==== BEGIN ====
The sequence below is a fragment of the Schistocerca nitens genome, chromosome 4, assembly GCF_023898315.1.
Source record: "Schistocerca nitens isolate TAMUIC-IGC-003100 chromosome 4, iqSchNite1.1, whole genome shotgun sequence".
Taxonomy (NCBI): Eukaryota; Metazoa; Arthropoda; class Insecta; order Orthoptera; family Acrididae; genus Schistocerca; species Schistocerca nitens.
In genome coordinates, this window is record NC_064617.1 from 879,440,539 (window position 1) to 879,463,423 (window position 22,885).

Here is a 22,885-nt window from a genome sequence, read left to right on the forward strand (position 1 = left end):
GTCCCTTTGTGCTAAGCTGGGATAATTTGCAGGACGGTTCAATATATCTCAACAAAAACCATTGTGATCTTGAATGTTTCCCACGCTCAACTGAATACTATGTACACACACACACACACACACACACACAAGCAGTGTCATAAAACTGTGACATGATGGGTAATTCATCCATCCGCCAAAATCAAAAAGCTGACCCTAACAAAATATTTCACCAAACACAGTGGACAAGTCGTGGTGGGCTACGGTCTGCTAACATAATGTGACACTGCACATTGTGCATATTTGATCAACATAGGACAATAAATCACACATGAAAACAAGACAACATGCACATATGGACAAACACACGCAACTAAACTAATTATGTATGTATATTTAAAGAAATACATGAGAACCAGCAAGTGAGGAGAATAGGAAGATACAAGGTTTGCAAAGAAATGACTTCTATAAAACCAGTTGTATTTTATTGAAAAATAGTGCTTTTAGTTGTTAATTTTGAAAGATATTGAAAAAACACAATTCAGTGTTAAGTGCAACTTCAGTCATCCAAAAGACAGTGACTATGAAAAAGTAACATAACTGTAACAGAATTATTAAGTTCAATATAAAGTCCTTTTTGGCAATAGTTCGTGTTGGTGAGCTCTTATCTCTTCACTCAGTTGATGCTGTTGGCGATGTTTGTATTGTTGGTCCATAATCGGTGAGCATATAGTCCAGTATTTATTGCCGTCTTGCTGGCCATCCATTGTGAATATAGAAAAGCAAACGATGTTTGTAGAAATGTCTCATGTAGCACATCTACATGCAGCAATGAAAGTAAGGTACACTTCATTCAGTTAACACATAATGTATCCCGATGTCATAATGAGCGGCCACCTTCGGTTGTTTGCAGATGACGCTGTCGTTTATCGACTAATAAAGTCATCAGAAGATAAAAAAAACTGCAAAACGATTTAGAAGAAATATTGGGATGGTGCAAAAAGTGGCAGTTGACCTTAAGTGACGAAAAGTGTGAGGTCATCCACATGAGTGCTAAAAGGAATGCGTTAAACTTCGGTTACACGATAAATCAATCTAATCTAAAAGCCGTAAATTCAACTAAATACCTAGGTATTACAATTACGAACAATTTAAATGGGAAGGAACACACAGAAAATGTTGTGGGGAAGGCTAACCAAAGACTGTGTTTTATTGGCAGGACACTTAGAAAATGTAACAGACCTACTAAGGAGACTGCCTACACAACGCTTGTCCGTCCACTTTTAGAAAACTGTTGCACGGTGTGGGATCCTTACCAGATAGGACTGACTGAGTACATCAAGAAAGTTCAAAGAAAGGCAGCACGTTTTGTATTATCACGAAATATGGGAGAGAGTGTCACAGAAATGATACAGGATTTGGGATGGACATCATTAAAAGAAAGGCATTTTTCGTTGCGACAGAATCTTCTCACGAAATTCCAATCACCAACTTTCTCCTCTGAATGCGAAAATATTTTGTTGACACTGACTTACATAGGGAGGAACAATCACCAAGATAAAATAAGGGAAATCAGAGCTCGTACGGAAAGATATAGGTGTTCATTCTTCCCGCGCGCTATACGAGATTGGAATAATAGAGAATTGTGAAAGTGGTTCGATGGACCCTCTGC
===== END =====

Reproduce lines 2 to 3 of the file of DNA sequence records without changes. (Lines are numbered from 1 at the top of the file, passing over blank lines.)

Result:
Source record: "Schistocerca nitens isolate TAMUIC-IGC-003100 chromosome 4, iqSchNite1.1, whole genome shotgun sequence".
Taxonomy (NCBI): Eukaryota; Metazoa; Arthropoda; class Insecta; order Orthoptera; family Acrididae; genus Schistocerca; species Schistocerca nitens.